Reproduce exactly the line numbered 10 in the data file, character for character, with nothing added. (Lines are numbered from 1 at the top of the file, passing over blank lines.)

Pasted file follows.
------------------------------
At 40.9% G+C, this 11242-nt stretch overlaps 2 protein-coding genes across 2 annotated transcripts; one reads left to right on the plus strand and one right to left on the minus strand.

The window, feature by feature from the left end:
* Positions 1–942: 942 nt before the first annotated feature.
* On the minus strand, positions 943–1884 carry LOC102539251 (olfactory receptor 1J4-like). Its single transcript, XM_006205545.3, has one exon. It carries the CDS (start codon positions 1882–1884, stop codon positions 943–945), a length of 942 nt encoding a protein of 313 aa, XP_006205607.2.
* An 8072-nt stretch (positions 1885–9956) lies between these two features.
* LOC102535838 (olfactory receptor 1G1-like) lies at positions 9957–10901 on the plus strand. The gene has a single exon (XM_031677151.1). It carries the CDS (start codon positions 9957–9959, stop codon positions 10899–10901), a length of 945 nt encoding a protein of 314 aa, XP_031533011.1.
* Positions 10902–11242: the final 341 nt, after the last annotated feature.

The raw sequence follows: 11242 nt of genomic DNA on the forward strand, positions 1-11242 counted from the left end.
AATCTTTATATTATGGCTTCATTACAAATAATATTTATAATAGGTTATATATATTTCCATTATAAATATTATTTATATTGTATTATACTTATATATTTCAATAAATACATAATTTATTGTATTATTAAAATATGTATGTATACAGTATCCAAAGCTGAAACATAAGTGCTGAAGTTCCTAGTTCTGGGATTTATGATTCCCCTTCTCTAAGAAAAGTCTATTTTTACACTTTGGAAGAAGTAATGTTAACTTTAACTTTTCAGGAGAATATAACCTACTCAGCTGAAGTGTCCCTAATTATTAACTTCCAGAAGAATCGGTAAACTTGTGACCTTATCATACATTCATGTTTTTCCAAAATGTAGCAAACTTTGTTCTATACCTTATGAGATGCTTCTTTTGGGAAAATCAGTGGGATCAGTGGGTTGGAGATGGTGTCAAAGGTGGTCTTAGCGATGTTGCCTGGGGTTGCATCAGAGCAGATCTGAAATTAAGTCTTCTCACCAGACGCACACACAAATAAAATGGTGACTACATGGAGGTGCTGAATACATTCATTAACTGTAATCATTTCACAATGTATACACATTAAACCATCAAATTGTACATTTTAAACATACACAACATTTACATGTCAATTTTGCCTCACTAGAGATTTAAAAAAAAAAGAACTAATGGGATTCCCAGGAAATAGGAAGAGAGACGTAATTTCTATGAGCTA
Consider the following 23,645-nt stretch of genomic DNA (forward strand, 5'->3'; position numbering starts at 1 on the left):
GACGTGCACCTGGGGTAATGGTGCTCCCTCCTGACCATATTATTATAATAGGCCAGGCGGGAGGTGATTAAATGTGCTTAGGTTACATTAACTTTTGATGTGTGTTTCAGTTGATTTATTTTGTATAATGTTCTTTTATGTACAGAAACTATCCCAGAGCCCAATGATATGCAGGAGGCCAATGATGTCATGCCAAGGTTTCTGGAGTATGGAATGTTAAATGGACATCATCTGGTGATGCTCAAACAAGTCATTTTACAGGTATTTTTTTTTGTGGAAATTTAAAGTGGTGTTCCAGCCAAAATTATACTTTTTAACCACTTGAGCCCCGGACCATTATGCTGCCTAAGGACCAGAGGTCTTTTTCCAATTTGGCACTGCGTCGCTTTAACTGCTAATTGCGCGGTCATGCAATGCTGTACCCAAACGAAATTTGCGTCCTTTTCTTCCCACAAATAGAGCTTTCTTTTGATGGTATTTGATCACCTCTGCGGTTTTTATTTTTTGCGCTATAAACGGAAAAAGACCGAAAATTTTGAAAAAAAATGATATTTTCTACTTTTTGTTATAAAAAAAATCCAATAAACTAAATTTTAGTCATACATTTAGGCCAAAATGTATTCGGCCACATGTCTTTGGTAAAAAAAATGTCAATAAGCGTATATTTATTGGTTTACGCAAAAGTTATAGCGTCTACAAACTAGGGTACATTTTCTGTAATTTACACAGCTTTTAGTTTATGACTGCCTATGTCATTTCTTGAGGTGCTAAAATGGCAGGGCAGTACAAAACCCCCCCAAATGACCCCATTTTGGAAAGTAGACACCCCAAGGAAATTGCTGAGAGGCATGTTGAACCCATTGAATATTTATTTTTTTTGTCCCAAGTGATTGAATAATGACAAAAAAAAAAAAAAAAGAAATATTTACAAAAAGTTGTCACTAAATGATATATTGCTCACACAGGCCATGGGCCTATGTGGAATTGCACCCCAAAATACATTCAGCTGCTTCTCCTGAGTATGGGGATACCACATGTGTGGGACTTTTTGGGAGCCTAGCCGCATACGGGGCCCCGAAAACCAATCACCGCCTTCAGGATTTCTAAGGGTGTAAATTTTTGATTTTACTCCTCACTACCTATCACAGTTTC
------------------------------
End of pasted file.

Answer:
Consider the following 23,645-nt stretch of genomic DNA (forward strand, 5'->3'; position numbering starts at 1 on the left):